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December 24, 2012
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News for pediatricians and other child health professionals

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  Pediatric Health Care 
 
  • Flu season arrives early in U.S., health officials say
    Flu activity increased last week, with 12 states reporting high flu levels, according to the CDC. New York City and five states reported moderate flu activity, while 33 states reported low activity. The flu season is "off to an early start," but it is too soon to tell how severe the season will be, CDC Director Dr. Thomas Frieden said in a statement. HealthDay News (12/21) LinkedInFacebookTwitterEmail this Story
  • Low maternal vitamin D levels linked to low birth weight
    Women with low vitamin D levels during the first 26 weeks of pregnancy were more likely to have babies who weighed less than their peers, according to a study published in the Journal of Clinical Endocrinology & Metabolism. The researchers studied preserved blood samples of 2,146 pregnant women who participated in the Collaborative Perinatal Project from 1959 to 1965. Results would likely be different in a modern-day study, the researchers said. MedicalDaily.com (12/22), ZeeNews.com (India)/Asian News International (12/21) LinkedInFacebookTwitterEmail this Story
  • High-dose prednisolone appears safe for infantile spasms
    Treatment with high-dose prednisolone for two weeks cured 18 of 30 babies diagnosed with refractory infantile spasms in a study presented at the American Epilepsy Society's annual meeting. Five of the 12 who did not respond to prednisolone were cured after a subsequent two-week treatment with intramuscular adrenocorticotropic hormone. Though a larger, randomized study is needed to confirm the results, high-dose prednisolone may be a safe first-line alternative to ACTH therapy, the lead researcher said. PediatricNews.com (12/20) LinkedInFacebookTwitterEmail this Story
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  Trends & Technology 
 
  • Review doesn't support chelation as autism treatment
    An analysis of five studies suggests the use of chelation therapy doesn't alleviate autism symptoms. Parents who choose the treatment mean well but should know it carries risks, the lead researcher said. The study was reported in the journal Research in Autism Spectrum Disorders. Reuters (12/21) LinkedInFacebookTwitterEmail this Story
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  Hot Topics 

Top five news stories selected by AAP SmartBrief readers in the past week.

  • Results based on number of times each story was clicked by readers.
  Health Policy & Regulations 
 
  • Minn., R.I. and Del. get HHS exchange approval
    HHS granted conditional approvals to launch state health insurance exchanges in Minnesota and Rhode Island on Thursday. Applications to run exchanges have now been conditionally approved for 10 states and Washington, D.C. The HHS also gave its conditional approval for a federal-state exchange partnership in Delaware. Other states, including Arkansas, Illinois, Iowa and North Carolina have shown interest in a partnership as well. Business Insurance (tiered subscription model) (12/20) LinkedInFacebookTwitterEmail this Story
  • Roche wins FDA OK for wider use of flu drug Tamiflu
    The FDA endorsed the use of Roche Holding's flu treatment Tamiflu, or oseltamivir, for children ages 2 weeks to 1 year who have had symptoms of flu for no more than two days. The drug is not indicated for flu prevention in this age group, according to the agency. Reuters (12/21), HealthDay News (12/21) LinkedInFacebookTwitterEmail this Story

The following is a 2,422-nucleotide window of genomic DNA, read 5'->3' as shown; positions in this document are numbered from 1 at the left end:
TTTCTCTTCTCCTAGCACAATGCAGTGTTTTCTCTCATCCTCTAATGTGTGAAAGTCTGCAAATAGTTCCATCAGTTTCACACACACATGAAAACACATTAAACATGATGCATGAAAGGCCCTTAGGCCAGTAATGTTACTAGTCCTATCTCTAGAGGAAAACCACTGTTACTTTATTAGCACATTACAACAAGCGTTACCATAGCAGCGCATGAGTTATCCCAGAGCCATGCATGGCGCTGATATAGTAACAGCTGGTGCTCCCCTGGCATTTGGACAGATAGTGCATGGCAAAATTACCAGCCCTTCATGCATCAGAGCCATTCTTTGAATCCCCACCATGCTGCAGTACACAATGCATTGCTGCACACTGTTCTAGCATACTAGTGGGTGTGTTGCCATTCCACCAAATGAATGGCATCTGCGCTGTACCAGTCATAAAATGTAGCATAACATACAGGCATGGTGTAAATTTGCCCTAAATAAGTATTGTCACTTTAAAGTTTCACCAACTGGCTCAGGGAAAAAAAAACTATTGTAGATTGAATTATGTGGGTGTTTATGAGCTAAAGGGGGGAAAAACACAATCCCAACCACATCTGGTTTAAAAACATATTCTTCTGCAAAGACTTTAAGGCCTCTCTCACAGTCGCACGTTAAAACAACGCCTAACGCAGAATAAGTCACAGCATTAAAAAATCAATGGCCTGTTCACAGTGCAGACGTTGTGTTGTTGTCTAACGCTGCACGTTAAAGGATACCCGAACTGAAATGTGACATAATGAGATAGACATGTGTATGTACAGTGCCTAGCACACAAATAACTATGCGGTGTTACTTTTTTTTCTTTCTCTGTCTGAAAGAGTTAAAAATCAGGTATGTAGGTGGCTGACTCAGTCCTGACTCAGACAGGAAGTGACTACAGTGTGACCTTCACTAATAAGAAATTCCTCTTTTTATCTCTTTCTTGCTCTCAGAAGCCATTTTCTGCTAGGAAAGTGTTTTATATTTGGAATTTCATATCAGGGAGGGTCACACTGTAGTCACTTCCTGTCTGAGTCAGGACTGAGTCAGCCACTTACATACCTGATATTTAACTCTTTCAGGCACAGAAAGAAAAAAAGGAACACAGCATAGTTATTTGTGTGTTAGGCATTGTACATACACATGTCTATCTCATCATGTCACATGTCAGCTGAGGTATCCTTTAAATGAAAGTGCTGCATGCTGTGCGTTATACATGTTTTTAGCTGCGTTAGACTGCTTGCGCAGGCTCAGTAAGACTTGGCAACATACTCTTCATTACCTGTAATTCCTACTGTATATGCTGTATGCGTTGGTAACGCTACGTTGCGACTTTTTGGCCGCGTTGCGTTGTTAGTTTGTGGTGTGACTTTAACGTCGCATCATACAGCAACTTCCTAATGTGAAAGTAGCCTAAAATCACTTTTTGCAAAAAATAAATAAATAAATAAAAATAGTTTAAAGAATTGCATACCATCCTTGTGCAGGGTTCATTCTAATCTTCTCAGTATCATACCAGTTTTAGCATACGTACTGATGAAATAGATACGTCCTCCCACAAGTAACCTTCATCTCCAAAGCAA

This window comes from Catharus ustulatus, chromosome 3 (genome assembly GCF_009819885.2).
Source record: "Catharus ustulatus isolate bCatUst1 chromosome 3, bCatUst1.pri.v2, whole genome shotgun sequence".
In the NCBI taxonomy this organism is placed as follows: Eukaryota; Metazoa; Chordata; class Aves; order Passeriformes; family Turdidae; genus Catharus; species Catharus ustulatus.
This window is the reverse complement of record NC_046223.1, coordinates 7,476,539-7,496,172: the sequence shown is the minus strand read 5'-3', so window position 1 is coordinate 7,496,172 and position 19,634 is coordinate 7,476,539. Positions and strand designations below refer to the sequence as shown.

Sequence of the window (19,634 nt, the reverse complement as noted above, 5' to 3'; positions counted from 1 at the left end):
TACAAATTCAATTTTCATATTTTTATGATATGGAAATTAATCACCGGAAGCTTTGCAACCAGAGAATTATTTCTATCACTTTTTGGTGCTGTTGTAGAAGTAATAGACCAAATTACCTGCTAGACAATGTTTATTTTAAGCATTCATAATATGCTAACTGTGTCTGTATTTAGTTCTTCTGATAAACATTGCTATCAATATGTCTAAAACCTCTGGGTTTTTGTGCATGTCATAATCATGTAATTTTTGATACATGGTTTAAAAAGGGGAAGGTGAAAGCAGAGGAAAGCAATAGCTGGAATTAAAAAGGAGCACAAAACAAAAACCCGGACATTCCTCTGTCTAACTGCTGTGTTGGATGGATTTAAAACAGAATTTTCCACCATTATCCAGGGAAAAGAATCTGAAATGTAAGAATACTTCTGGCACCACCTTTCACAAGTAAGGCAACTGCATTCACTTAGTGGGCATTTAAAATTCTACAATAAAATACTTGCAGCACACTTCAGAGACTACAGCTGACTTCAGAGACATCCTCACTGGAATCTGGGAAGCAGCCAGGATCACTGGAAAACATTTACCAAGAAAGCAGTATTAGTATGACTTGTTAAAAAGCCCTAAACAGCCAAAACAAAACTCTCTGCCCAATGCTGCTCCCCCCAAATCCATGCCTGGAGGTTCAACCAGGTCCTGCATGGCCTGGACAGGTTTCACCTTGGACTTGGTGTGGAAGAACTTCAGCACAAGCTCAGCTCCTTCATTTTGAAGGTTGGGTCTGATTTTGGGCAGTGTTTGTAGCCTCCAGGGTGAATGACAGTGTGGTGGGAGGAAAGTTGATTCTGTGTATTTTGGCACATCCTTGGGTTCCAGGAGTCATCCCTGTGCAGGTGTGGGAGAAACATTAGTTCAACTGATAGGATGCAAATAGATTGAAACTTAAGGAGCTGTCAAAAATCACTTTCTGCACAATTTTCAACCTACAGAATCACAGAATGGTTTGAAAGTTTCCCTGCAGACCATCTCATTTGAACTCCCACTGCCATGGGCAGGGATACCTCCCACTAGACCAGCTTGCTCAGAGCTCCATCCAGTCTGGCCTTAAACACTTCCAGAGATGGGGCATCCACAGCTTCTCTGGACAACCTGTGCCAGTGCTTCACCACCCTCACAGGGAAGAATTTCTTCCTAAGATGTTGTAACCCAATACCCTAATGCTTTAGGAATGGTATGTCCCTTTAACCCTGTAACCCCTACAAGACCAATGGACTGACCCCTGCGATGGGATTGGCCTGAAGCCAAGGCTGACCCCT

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  The Last Word - News from the AAP 
  • IronKids app now available
    The new AAP IronKids app includes everything young athletes, age 8 and up, need to safely build strength, balance and fitness. The app also contains the full workout, principles and tip clips from the AAP DVD with Jordan Metzl, MD, FAAP, titled "Home Strength Training for Young Athletes," as well as tools to create custom workouts. The app is available through the iTunes store for iPhone/iPad/iTouch. LinkedInFacebookTwitterEmail this Story
  • Advanced Pediatric Emergency Medicine Assembly
    March 12-14, 2013, at Disney’s Contemporary Resort, Fla. Co-sponsored by the American College of Emergency Physicians (ACEP) and the AAP, this course will help participants enhance pediatric emergency medicine skills while providing an opportunity to advance dual-boarded training to the next level. For more information, visit the ACEP website. LinkedInFacebookTwitterEmail this Story
Learn more about AAP ->AAP Member Center  |  Advocacy  |  Bookstore & Publications  |  Continuing Education

  Editor's Note 
  • SmartBrief will not publish Tuesday
    In observance of Christmas, SmartBrief will not publish Tuesday. Publication will resume Wednesday. Enjoy the holiday! LinkedInFacebookTwitterEmail this Story
  SmartQuote 
In seed time learn, in harvest teach, in winter enjoy."
--William Blake,
British poet and painter


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This news roundup is provided as a timely update to AAP members and other health professionals about child health topics in the media. Links to articles are provided for the convenience of pediatricians who may find them of use in discussions with patients or colleagues.
External Resources are not a part of the aap.org website. AAP is not responsible for the content of sites that are external to the AAP. Linking to a website does not constitute an endorsement by AAP of the sponsors of the site or the information presented on the site.
 
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